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The Skull and Head Muscles of Archosauria

  • Daniel Smith-ParedesEmail author
  • Bhart-Anjan S. Bhullar
Chapter
Part of the Fascinating Life Sciences book series (FLS)

Abstract

Archosaurs is the clade composed by birds (Aves) and crocodiles, alligators, and the gharial (Crocodylia). This relatedness is not obvious and for a long time was not taken into account, as birds were seen as a group separate even from the rest of reptiles. Both avians and crocodylians are morphologically very distinct and in many aspects different from each other and from the ancestral forms within Archosauria. The skulls of birds are composed of thin and light bones, many fused to each other, and others articulating in mobile joints allowing the beak to move and bend with respect to the rest of the skull. In crocodylians the skulls are massive and heavy, a solid akinetic structure built to crush prey. The accompanying muscle system, attaching onto and responsible for the movement of the head, jaws, eyes, or tongue, is equally distinct. As a result of the striking differences and the relatively recent realization of crocodylians and avians being closely related, the comparison of their anatomy has never been very straightforward. This chapter’s goal is to provide a review of archosaur anatomy and to give at least some sense of the similarities and differences between archosaur musculature.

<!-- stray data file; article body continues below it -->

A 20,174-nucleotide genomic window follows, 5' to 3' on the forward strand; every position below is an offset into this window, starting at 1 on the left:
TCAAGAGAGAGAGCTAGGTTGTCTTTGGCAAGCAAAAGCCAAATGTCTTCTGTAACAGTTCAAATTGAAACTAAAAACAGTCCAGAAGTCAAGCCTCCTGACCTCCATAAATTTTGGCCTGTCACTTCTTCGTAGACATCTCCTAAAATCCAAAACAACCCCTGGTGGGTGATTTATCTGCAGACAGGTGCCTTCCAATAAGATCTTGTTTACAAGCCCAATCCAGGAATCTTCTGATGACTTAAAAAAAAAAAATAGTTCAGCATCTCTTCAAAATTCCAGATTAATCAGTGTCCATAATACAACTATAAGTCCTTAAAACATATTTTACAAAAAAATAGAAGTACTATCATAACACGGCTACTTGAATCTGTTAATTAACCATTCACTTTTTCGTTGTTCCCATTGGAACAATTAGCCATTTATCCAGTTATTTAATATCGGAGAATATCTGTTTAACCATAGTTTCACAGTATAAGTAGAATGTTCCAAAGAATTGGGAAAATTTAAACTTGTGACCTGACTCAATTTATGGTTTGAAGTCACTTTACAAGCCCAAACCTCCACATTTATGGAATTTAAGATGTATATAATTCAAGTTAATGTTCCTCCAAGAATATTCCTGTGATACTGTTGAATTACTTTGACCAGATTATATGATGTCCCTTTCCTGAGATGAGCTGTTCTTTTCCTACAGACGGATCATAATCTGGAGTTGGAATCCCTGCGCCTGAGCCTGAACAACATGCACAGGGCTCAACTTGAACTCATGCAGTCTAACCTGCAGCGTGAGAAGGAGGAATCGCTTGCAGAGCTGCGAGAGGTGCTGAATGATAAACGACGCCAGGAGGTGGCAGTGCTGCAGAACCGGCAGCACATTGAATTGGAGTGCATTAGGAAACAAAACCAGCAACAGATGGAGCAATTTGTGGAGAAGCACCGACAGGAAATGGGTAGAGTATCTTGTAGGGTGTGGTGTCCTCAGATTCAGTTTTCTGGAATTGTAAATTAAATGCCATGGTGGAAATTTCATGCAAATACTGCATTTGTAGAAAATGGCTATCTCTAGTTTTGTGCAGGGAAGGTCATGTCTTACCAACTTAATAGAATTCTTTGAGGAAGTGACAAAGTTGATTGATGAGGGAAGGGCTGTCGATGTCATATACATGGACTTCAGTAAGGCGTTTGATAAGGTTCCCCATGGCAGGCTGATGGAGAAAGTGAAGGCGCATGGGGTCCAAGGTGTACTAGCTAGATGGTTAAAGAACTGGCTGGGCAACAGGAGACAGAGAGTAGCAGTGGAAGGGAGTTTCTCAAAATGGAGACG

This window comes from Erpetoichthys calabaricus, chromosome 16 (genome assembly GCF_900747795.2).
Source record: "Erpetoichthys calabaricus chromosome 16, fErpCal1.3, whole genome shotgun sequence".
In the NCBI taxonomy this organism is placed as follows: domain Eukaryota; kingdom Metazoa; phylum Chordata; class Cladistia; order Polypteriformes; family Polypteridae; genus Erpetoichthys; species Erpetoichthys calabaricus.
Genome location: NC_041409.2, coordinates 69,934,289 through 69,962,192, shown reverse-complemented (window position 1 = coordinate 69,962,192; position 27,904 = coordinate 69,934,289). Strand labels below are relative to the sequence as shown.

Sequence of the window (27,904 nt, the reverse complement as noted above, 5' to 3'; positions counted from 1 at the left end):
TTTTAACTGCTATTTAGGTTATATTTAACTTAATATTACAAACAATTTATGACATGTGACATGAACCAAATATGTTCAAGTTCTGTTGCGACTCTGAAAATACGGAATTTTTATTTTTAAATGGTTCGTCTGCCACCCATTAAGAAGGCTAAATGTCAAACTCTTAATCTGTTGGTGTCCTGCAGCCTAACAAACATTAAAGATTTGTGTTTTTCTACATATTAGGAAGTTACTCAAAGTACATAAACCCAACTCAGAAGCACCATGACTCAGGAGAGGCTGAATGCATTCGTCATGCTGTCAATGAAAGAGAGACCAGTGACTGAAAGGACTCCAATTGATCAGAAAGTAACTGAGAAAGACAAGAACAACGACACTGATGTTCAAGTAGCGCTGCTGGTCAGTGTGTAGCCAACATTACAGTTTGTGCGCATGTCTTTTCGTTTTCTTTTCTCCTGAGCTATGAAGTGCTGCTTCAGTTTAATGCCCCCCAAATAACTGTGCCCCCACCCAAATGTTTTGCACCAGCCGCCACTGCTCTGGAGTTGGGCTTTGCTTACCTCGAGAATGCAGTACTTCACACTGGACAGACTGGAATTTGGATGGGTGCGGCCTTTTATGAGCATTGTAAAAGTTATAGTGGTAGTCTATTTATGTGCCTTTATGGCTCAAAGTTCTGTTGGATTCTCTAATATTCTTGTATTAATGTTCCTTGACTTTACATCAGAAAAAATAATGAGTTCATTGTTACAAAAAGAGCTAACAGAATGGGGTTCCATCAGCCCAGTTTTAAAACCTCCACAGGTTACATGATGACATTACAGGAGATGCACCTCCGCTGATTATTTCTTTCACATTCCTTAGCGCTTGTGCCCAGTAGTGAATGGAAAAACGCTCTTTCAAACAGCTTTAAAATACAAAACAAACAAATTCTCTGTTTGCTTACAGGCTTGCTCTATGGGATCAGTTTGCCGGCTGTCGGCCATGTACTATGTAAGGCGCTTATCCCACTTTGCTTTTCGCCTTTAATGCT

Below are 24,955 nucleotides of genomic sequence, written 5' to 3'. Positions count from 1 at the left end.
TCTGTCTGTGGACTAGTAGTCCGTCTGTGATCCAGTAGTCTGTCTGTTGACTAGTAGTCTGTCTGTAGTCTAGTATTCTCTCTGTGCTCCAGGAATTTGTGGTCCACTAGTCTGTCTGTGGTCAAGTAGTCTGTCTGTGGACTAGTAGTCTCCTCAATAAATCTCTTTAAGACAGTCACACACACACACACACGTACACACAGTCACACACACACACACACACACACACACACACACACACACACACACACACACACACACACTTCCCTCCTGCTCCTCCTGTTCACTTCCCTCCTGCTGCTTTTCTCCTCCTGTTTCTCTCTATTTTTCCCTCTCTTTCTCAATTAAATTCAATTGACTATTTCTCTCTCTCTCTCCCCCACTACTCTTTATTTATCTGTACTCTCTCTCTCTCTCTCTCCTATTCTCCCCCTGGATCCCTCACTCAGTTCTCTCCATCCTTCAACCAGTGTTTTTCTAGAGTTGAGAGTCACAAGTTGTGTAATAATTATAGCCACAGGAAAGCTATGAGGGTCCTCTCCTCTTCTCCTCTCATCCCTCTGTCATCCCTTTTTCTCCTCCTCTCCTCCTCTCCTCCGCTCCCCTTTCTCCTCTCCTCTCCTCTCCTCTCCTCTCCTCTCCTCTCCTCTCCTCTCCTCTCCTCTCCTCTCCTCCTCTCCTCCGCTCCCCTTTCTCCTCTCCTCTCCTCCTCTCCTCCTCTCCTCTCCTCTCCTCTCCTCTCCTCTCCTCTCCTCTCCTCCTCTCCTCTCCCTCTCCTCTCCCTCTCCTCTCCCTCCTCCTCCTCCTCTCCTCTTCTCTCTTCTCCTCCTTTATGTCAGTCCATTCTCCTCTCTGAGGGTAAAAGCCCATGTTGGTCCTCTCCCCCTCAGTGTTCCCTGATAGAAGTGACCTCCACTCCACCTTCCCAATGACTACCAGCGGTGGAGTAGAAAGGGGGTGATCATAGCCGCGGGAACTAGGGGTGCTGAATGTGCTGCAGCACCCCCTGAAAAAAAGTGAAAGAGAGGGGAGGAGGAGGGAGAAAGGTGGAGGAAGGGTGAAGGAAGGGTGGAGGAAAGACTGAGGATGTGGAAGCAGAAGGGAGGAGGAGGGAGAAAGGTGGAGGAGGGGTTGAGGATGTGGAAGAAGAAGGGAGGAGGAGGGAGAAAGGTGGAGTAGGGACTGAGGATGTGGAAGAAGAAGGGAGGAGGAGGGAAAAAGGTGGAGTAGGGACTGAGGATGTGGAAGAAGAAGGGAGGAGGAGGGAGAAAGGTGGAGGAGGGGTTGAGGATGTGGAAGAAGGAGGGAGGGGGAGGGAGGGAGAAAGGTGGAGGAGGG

Keywords

Archosauria Aves Crocodylia Neognathae Palaeognathae Skull Jaw Tongue Hyoid Nostril musculature Orbitotemporal musculature Auricular musculature Temporal and palatal musculature Jaw and tongue musculature Neck musculature 

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Authors and Affiliations

  1. 1.Department of Geology and GeophysicsYale UniversityNew HavenUSA

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